Morbid Yet Delicious: Mormon Funeral Potatoes
Utah is not necessarily known for its culinary contributions, but it does have at least one intriguing dish that can also be hard to find, even at Salt Lake City restaurants. Mormon funeral potatoes—or, more simply, funeral potatoes—are many a Utahn’s most comforting comfort food, despite the name. And for that, they deserve a closer look.
Mormon funeral potatoes got their name for their ubiquitous presence on the buffet table at many post-interment luncheons. In fact, Mormon Share’s guide to planning a funeral meal lists the potatoes second on the menu, after the ham. And even though the potatoes can be found at almost any social gathering, they’ve retained the somewhat morbid moniker.
In fact, the dish is so loved by Utah residents that the 2002 Winter Olympics commemorated funeral potatoes in a souvenir food pin.
So Good You Might Die
Mormon funeral potatoes are basically a casserole and therefore just as easy to put together.
- Start with frozen hash browns or, in a pinch, cubed potatoes.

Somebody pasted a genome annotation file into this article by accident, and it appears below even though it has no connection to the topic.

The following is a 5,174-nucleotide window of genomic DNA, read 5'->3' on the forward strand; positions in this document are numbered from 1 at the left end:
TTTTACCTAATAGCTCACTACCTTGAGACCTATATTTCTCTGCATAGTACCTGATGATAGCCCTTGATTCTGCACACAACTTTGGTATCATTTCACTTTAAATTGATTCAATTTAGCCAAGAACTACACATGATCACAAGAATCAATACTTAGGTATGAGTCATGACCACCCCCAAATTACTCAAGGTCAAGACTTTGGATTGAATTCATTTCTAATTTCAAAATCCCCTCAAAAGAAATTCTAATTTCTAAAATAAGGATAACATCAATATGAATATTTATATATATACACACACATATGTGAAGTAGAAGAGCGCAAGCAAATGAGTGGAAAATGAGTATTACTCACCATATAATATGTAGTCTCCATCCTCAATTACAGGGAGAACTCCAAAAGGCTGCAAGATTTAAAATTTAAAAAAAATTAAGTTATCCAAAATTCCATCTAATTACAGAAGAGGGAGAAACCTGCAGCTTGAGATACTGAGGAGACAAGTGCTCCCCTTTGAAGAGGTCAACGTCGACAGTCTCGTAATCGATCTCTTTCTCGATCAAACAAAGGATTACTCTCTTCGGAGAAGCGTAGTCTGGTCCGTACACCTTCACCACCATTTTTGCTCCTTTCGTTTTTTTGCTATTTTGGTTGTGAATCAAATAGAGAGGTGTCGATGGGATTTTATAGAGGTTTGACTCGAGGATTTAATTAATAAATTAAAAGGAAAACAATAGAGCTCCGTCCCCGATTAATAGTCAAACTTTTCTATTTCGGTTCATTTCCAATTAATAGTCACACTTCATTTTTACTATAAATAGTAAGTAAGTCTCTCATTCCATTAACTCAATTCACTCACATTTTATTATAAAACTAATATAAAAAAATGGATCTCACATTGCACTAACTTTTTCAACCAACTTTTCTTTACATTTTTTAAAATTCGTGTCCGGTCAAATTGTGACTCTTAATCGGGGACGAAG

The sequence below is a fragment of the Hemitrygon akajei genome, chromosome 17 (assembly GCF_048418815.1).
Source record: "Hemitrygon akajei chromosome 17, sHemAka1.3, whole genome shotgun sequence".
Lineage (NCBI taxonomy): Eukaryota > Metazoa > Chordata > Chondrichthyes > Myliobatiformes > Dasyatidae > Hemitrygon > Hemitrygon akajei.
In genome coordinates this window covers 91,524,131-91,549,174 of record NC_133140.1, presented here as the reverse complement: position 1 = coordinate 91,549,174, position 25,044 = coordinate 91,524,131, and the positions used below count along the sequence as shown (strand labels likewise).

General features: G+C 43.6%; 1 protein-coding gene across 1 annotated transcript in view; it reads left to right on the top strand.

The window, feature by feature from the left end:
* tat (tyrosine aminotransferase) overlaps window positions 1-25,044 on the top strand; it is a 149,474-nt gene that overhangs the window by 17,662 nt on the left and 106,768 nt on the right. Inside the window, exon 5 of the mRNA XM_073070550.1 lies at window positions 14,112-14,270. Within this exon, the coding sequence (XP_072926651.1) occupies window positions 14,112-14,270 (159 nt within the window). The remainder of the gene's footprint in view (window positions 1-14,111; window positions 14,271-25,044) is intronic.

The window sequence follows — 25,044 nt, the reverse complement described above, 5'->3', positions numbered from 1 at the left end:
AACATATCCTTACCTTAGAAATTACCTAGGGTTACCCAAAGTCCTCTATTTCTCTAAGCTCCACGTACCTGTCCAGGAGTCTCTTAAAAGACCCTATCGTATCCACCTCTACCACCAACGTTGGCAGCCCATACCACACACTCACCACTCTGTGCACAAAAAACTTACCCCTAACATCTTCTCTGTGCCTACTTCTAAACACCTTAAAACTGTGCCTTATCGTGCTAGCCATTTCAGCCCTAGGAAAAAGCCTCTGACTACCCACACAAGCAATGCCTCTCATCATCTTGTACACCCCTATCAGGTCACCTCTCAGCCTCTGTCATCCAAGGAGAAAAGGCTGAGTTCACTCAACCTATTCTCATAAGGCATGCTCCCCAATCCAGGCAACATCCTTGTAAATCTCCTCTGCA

- Add the following: cheddar cheese, onions, sour cream, and some kind of “cream of” soup (preferably chicken, mushroom, or celery).
- Mix well and pour into a casserole dish.
- Top with pats of butter and corn flakes or crushed potato chips for crunch.
- Bake until golden.
Besides being easy to make, funeral potatoes highlight one trait of traditional Utah cooking, which focuses on a somewhat midcentury American value of feeding many mouths on the cheap: put several processed or canned foods together to make something new—and delicious. Many home cooks put their own spin on the recipe by adding peas, ham, or broccoli.
Where to Get Some
Like gelatin molds and Rice Krispies, Mormon funeral potatoes are a dish usually served at home. However, a handful of restaurants serve an interesting take on the Utah staple, including two Salt Lake restaurants:
- Garage on Beck in Salt Lake City fries them in nuggets, having added bacon and, if you want them spicy, fresh habaneros.
- Sandy, Utah’s Hoof & Vine serves a creamy spoonful of the traditional potatoes with each entree.
- In Indianapolis, Spoke & Steele crafts a version with pickled scallions and mushroom crème—perhaps a bit fancier than good ol’ Campbell’s.
Though Aimee stays up to date on the latest food trends for the Guide, most of her meals are served cold and cut into tiny, toddler-sized bites.